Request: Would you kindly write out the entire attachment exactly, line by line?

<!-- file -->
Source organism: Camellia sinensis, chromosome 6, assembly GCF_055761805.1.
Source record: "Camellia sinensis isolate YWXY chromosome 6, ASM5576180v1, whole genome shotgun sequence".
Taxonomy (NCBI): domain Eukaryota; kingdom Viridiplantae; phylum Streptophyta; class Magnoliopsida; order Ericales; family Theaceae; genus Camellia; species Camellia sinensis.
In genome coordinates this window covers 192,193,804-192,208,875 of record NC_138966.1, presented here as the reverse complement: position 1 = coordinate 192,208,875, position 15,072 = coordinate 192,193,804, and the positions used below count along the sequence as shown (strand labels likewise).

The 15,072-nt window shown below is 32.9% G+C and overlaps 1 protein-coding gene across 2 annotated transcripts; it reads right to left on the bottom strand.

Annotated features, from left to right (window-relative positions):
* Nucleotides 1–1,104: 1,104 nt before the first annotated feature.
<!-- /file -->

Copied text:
Source organism: Camellia sinensis, chromosome 6, assembly GCF_055761805.1.
Source record: "Camellia sinensis isolate YWXY chromosome 6, ASM5576180v1, whole genome shotgun sequence".
Taxonomy (NCBI): domain Eukaryota; kingdom Viridiplantae; phylum Streptophyta; class Magnoliopsida; order Ericales; family Theaceae; genus Camellia; species Camellia sinensis.
In genome coordinates this window covers 192,193,804-192,208,875 of record NC_138966.1, presented here as the reverse complement: position 1 = coordinate 192,208,875, position 15,072 = coordinate 192,193,804, and the positions used below count along the sequence as shown (strand labels likewise).

The 15,072-nt window shown below is 32.9% G+C and overlaps 1 protein-coding gene across 2 annotated transcripts; it reads right to left on the bottom strand.

Annotated features, from left to right (window-relative positions):
* Nucleotides 1–1,104: 1,104 nt before the first annotated feature.